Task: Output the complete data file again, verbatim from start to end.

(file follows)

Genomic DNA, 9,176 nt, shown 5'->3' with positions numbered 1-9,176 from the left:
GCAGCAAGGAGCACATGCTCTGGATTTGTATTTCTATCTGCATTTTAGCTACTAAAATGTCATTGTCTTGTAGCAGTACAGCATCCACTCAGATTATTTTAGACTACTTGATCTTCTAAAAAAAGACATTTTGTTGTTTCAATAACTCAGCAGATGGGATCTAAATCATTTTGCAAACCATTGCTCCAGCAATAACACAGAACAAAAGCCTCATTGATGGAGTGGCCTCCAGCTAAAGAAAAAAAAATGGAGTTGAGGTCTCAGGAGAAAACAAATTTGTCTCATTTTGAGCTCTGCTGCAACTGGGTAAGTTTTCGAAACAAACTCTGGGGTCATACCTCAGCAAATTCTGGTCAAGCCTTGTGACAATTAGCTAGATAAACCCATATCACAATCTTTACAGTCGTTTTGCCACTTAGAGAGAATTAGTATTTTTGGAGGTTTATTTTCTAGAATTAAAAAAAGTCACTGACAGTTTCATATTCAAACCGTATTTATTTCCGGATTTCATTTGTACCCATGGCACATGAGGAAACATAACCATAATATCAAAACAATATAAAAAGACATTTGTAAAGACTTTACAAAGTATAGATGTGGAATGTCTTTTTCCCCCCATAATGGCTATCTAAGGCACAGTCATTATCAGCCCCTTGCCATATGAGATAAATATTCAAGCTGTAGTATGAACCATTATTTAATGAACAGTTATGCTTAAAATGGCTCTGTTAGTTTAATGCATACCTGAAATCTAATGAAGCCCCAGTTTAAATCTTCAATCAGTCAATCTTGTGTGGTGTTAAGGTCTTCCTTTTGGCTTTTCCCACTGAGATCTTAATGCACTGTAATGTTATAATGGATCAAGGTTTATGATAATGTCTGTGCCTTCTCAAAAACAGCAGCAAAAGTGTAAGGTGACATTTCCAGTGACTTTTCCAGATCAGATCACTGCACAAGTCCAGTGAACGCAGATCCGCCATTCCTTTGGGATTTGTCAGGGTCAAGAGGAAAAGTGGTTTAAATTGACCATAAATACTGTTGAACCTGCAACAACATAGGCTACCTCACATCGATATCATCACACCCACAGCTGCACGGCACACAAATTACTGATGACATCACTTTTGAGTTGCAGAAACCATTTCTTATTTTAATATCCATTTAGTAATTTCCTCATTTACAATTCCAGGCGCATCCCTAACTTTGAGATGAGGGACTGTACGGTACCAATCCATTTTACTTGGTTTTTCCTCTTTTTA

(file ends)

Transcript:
Genomic DNA, 9,176 nt, shown 5'->3' with positions numbered 1-9,176 from the left:
GCAGCAAGGAGCACATGCTCTGGATTTGTATTTCTATCTGCATTTTAGCTACTAAAATGTCATTGTCTTGTAGCAGTACAGCATCCACTCAGATTATTTTAGACTACTTGATCTTCTAAAAAAAGACATTTTGTTGTTTCAATAACTCAGCAGATGGGATCTAAATCATTTTGCAAACCATTGCTCCAGCAATAACACAGAACAAAAGCCTCATTGATGGAGTGGCCTCCAGCTAAAGAAAAAAAAATGGAGTTGAGGTCTCAGGAGAAAACAAATTTGTCTCATTTTGAGCTCTGCTGCAACTGGGTAAGTTTTCGAAACAAACTCTGGGGTCATACCTCAGCAAATTCTGGTCAAGCCTTGTGACAATTAGCTAGATAAACCCATATCACAATCTTTACAGTCGTTTTGCCACTTAGAGAGAATTAGTATTTTTGGAGGTTTATTTTCTAGAATTAAAAAAAGTCACTGACAGTTTCATATTCAAACCGTATTTATTTCCGGATTTCATTTGTACCCATGGCACATGAGGAAACATAACCATAATATCAAAACAATATAAAAAGACATTTGTAAAGACTTTACAAAGTATAGATGTGGAATGTCTTTTTCCCCCCATAATGGCTATCTAAGGCACAGTCATTATCAGCCCCTTGCCATATGAGATAAATATTCAAGCTGTAGTATGAACCATTATTTAATGAACAGTTATGCTTAAAATGGCTCTGTTAGTTTAATGCATACCTGAAATCTAATGAAGCCCCAGTTTAAATCTTCAATCAGTCAATCTTGTGTGGTGTTAAGGTCTTCCTTTTGGCTTTTCCCACTGAGATCTTAATGCACTGTAATGTTATAATGGATCAAGGTTTATGATAATGTCTGTGCCTTCTCAAAAACAGCAGCAAAAGTGTAAGGTGACATTTCCAGTGACTTTTCCAGATCAGATCACTGCACAAGTCCAGTGAACGCAGATCCGCCATTCCTTTGGGATTTGTCAGGGTCAAGAGGAAAAGTGGTTTAAATTGACCATAAATACTGTTGAACCTGCAACAACATAGGCTACCTCACATCGATATCATCACACCCACAGCTGCACGGCACACAAATTACTGATGACATCACTTTTGAGTTGCAGAAACCATTTCTTATTTTAATATCCATTTAGTAATTTCCTCATTTACAATTCCAGGCGCATCCCTAACTTTGAGATGAGGGACTGTACGGTACCAATCCATTTTACTTGGTTTTTCCTCTTTTTA